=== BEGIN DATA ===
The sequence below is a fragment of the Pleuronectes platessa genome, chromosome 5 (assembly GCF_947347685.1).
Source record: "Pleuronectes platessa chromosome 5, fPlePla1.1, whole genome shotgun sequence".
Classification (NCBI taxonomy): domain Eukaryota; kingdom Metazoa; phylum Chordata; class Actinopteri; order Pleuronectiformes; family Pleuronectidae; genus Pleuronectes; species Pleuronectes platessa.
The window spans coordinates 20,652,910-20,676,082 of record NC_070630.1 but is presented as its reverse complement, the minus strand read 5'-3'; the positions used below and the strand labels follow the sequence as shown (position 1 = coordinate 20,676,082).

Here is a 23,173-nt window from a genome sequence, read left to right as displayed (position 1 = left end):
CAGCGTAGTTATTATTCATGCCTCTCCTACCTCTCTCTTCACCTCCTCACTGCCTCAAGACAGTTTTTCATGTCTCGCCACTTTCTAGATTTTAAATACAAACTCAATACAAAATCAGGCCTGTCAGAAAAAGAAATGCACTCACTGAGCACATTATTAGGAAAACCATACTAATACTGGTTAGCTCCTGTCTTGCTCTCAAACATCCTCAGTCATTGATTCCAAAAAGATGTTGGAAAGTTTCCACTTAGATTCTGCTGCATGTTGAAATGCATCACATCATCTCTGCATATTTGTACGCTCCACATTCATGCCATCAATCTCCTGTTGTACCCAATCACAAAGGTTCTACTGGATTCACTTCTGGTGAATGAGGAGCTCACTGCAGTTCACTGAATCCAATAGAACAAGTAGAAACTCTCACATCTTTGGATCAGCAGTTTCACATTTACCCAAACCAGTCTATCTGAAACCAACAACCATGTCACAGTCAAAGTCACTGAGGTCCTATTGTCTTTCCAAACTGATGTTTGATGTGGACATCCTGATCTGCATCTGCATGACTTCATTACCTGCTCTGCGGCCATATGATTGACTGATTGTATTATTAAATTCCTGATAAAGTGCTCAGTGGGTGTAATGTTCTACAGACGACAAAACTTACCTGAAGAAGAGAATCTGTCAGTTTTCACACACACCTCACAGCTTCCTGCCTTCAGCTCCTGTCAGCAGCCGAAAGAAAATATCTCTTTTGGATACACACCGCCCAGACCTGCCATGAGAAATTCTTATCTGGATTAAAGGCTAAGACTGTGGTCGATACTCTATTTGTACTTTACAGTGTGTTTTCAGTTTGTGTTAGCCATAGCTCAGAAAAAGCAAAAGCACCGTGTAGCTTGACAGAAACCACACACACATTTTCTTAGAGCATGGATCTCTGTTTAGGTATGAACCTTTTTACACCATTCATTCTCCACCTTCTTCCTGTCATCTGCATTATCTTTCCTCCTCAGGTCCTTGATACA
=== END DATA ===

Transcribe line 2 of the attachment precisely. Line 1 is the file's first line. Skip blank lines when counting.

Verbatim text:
Source record: "Pleuronectes platessa chromosome 5, fPlePla1.1, whole genome shotgun sequence".